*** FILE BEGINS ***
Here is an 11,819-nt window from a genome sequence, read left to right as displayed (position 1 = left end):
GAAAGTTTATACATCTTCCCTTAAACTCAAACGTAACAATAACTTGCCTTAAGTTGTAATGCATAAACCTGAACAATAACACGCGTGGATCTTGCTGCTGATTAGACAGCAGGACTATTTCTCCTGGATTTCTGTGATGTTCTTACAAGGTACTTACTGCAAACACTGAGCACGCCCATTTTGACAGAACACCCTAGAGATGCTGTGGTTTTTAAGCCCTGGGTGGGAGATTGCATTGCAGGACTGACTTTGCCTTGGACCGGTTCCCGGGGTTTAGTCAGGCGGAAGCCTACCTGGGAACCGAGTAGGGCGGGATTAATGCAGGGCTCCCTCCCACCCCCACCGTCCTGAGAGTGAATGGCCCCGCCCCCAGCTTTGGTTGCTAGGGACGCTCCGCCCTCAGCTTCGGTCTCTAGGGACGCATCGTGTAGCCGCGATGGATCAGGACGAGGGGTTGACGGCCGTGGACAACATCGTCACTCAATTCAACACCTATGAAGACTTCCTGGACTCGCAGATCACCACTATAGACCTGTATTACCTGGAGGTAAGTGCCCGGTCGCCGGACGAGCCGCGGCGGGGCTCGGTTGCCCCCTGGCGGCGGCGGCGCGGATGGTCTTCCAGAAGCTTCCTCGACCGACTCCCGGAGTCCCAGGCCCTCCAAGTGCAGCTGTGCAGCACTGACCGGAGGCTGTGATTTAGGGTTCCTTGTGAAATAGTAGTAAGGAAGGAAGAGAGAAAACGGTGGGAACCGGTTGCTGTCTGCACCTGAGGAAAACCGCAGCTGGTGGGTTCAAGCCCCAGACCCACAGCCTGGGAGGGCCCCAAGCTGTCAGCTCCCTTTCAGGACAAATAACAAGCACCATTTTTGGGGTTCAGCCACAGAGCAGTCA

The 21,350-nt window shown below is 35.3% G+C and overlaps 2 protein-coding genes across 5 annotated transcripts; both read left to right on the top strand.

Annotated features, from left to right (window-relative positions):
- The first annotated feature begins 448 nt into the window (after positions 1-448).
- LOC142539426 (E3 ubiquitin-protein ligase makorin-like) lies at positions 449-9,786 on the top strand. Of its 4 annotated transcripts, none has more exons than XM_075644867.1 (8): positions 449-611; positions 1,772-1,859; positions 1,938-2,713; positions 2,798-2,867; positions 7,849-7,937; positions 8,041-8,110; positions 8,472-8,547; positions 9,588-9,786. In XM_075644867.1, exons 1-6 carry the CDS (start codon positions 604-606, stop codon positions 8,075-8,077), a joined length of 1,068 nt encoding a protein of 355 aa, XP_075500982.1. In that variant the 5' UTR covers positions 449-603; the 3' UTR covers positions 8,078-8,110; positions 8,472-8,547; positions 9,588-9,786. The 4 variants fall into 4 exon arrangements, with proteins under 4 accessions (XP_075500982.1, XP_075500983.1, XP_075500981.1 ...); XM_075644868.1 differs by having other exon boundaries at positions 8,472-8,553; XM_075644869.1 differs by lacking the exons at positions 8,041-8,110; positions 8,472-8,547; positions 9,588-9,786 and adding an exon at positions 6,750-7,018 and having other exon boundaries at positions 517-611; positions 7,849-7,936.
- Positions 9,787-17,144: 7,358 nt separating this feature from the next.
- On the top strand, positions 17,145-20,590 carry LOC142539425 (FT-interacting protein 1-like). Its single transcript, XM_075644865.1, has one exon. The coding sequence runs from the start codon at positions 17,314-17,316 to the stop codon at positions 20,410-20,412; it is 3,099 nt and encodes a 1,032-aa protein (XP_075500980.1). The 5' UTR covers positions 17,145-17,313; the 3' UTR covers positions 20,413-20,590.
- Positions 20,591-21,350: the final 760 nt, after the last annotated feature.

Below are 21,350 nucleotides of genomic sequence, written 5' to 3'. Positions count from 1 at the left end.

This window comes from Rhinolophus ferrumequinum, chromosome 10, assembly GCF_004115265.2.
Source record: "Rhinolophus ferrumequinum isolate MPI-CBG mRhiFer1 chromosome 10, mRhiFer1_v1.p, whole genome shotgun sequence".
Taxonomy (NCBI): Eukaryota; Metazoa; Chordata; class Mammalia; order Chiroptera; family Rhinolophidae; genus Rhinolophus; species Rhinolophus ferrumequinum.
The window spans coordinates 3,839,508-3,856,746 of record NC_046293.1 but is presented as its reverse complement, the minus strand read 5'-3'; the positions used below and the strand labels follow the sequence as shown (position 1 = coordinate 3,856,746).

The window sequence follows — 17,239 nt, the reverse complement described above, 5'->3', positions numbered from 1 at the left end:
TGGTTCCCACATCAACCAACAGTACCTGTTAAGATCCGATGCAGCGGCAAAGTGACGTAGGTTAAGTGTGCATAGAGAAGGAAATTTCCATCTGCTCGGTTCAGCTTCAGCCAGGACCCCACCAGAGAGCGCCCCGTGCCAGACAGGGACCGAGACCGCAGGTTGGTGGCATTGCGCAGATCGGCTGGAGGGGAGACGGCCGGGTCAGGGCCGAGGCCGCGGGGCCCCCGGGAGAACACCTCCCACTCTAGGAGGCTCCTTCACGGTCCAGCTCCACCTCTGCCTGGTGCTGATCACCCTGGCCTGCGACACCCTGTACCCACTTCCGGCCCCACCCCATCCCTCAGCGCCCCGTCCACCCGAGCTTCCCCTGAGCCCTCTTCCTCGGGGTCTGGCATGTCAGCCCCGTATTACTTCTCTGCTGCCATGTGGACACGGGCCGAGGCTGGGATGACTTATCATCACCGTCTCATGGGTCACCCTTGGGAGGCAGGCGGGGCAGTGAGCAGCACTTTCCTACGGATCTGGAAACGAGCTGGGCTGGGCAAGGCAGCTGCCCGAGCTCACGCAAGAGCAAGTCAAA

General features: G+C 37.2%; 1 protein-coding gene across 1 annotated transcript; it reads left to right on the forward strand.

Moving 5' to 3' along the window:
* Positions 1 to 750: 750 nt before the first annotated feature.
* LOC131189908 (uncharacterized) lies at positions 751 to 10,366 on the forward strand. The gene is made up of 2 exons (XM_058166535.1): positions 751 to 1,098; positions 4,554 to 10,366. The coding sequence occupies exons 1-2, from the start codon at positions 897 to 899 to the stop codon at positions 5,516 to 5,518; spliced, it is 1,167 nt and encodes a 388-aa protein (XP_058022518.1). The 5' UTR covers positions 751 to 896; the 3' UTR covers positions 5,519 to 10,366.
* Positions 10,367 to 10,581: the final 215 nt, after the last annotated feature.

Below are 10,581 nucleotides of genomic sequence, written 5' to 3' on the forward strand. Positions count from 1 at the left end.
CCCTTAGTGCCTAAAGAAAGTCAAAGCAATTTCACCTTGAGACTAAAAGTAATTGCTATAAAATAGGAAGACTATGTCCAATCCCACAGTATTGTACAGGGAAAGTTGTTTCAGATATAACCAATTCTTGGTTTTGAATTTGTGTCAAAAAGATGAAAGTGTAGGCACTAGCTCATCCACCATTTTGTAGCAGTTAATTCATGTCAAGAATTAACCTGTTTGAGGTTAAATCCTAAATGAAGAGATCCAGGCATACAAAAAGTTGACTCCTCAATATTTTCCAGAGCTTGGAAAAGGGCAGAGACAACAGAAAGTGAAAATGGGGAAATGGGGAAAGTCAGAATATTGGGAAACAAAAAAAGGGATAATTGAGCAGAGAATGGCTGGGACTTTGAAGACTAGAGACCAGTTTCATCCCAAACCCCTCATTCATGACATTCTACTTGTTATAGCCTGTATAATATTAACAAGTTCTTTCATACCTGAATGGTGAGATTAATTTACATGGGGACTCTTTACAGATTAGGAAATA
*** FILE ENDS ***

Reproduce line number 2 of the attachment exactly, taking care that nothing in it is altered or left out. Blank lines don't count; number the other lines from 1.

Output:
GAAAGTTTATACATCTTCCCTTAAACTCAAACGTAACAATAACTTGCCTTAAGTTGTAATGCATAAACCTGAACAATAACACGCGTGGATCTTGCTGCTGATTAGACAGCAGGACTATTTCTCCTGGATTTCTGTGATGTTCTTACAAGGTACTTACTGCAAACACTGAGCACGCCCATTTTGACAGAACACCCTAGAGATGCTGTGGTTTTTAAGCCCTGGGTGGGAGATTGCATTGCAGGACTGACTTTGCCTTGGACCGGTTCCCGGGGTTTAGTCAGGCGGAAGCCTACCTGGGAACCGAGTAGGGCGGGATTAATGCAGGGCTCCCTCCCACCCCCACCGTCCTGAGAGTGAATGGCCCCGCCCCCAGCTTTGGTTGCTAGGGACGCTCCGCCCTCAGCTTCGGTCTCTAGGGACGCATCGTGTAGCCGCGATGGATCAGGACGAGGGGTTGACGGCCGTGGACAACATCGTCACTCAATTCAACACCTATGAAGACTTCCTGGACTCGCAGATCACCACTATAGACCTGTATTACCTGGAGGTAAGTGCCCGGTCGCCGGACGAGCCGCGGCGGGGCTCGGTTGCCCCCTGGCGGCGGCGGCGCGGATGGTCTTCCAGAAGCTTCCTCGACCGACTCCCGGAGTCCCAGGCCCTCCAAGTGCAGCTGTGCAGCACTGACCGGAGGCTGTGATTTAGGGTTCCTTGTGAAATAGTAGTAAGGAAGGAAGAGAGAAAACGGTGGGAACCGGTTGCTGTCTGCACCTGAGGAAAACCGCAGCTGGTGGGTTCAAGCCCCAGACCCACAGCCTGGGAGGGCCCCAAGCTGTCAGCTCCCTTTCAGGACAAATAACAAGCACCATTTTTGGGGTTCAGCCACAGAGCAGTCA